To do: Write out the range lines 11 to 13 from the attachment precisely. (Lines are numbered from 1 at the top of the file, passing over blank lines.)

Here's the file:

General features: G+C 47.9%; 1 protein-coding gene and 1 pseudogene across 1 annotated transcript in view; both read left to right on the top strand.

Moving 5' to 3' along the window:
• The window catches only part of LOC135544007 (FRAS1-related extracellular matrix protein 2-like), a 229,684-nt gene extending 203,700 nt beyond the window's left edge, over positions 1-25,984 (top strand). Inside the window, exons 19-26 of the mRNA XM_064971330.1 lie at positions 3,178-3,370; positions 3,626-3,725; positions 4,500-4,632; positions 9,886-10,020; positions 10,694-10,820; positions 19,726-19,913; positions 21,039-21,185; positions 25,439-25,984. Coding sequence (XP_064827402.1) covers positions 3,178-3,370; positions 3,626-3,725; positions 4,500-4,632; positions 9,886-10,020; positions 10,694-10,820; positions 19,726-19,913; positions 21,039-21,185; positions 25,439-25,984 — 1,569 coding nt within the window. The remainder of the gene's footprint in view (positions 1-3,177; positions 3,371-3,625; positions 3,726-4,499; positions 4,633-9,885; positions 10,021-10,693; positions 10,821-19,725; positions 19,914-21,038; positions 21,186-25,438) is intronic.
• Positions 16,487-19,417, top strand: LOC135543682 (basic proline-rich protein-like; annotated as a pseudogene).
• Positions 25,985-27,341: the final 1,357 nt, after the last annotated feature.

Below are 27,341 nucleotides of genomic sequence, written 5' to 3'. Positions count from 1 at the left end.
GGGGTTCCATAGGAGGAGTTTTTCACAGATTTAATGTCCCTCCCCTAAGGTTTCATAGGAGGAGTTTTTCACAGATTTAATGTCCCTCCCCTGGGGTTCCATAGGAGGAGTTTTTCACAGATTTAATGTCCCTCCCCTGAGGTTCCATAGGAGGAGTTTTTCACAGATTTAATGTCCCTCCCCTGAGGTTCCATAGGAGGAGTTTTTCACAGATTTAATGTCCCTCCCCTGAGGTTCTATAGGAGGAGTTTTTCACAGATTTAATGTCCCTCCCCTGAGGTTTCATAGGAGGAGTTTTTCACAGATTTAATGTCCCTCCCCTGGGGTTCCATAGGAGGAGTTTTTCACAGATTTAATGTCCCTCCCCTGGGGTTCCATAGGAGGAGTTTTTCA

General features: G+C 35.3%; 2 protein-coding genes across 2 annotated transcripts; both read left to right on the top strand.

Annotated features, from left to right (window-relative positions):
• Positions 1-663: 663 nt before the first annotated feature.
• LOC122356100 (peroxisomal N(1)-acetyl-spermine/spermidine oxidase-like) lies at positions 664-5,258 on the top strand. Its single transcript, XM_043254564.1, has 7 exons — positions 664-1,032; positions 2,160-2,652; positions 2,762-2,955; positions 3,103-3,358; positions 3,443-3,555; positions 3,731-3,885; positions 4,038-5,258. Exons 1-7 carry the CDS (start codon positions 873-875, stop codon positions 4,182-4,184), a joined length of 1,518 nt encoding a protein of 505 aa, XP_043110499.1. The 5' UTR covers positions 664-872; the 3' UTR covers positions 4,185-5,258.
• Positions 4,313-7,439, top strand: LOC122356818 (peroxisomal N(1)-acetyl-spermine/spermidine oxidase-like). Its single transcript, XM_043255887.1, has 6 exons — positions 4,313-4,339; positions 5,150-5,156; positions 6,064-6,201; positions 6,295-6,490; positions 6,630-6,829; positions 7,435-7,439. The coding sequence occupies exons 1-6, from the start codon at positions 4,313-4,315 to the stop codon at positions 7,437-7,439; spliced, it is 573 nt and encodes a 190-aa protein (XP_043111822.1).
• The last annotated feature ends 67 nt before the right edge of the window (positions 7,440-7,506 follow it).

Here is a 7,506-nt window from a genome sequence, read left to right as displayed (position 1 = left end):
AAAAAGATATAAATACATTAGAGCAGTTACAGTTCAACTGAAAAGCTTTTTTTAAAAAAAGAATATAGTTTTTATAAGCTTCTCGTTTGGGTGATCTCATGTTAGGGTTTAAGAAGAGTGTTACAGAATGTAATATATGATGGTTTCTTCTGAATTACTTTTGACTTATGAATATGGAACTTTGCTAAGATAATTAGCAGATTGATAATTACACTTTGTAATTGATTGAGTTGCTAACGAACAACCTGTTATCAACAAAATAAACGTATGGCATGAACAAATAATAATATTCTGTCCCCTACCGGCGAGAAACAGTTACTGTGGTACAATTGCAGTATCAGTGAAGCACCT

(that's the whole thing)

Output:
• LOC122356100 (peroxisomal N(1)-acetyl-spermine/spermidine oxidase-like) lies at positions 664-5,258 on the top strand. Its single transcript, XM_043254564.1, has 7 exons — positions 664-1,032; positions 2,160-2,652; positions 2,762-2,955; positions 3,103-3,358; positions 3,443-3,555; positions 3,731-3,885; positions 4,038-5,258. Exons 1-7 carry the CDS (start codon positions 873-875, stop codon positions 4,182-4,184), a joined length of 1,518 nt encoding a protein of 505 aa, XP_043110499.1. The 5' UTR covers positions 664-872; the 3' UTR covers positions 4,185-5,258.
• Positions 4,313-7,439, top strand: LOC122356818 (peroxisomal N(1)-acetyl-spermine/spermidine oxidase-like). Its single transcript, XM_043255887.1, has 6 exons — positions 4,313-4,339; positions 5,150-5,156; positions 6,064-6,201; positions 6,295-6,490; positions 6,630-6,829; positions 7,435-7,439. The coding sequence occupies exons 1-6, from the start codon at positions 4,313-4,315 to the stop codon at positions 7,437-7,439; spliced, it is 573 nt and encodes a 190-aa protein (XP_043111822.1).
• The last annotated feature ends 67 nt before the right edge of the window (positions 7,440-7,506 follow it).